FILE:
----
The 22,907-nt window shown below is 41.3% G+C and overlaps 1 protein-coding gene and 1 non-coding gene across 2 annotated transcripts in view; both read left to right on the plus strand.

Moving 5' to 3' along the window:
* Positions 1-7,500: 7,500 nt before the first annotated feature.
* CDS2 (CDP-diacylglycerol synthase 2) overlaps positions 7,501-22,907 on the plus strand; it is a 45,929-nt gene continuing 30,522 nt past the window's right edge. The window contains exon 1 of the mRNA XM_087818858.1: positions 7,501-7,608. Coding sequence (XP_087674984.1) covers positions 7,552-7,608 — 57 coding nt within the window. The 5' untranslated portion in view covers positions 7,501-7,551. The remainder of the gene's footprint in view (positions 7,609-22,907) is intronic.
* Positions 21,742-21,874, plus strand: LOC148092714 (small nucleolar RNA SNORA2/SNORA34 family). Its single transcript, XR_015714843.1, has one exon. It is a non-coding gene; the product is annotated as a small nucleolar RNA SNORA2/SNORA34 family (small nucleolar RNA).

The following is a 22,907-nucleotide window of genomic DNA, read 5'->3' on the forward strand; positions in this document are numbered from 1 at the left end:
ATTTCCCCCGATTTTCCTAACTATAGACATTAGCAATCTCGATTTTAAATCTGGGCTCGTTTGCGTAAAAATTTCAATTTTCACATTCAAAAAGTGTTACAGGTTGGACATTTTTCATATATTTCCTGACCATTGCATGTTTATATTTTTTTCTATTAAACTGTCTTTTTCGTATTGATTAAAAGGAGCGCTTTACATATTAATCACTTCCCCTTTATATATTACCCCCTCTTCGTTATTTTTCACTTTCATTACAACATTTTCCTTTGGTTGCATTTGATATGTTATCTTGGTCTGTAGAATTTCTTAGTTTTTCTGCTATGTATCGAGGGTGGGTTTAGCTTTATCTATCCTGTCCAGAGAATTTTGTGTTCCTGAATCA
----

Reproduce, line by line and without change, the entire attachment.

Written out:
The 22,907-nt window shown below is 41.3% G+C and overlaps 1 protein-coding gene and 1 non-coding gene across 2 annotated transcripts in view; both read left to right on the plus strand.

Moving 5' to 3' along the window:
* Positions 1-7,500: 7,500 nt before the first annotated feature.
* CDS2 (CDP-diacylglycerol synthase 2) overlaps positions 7,501-22,907 on the plus strand; it is a 45,929-nt gene continuing 30,522 nt past the window's right edge. The window contains exon 1 of the mRNA XM_087818858.1: positions 7,501-7,608. Coding sequence (XP_087674984.1) covers positions 7,552-7,608 — 57 coding nt within the window. The 5' untranslated portion in view covers positions 7,501-7,551. The remainder of the gene's footprint in view (positions 7,609-22,907) is intronic.
* Positions 21,742-21,874, plus strand: LOC148092714 (small nucleolar RNA SNORA2/SNORA34 family). Its single transcript, XR_015714843.1, has one exon. It is a non-coding gene; the product is annotated as a small nucleolar RNA SNORA2/SNORA34 family (small nucleolar RNA).

The following is a 22,907-nucleotide window of genomic DNA, read 5'->3' on the forward strand; positions in this document are numbered from 1 at the left end:
ATTTCCCCCGATTTTCCTAACTATAGACATTAGCAATCTCGATTTTAAATCTGGGCTCGTTTGCGTAAAAATTTCAATTTTCACATTCAAAAAGTGTTACAGGTTGGACATTTTTCATATATTTCCTGACCATTGCATGTTTATATTTTTTTCTATTAAACTGTCTTTTTCGTATTGATTAAAAGGAGCGCTTTACATATTAATCACTTCCCCTTTATATATTACCCCCTCTTCGTTATTTTTCACTTTCATTACAACATTTTCCTTTGGTTGCATTTGATATGTTATCTTGGTCTGTAGAATTTCTTAGTTTTTCTGCTATGTATCGAGGGTGGGTTTAGCTTTATCTATCCTGTCCAGAGAATTTTGTGTTCCTGAATCA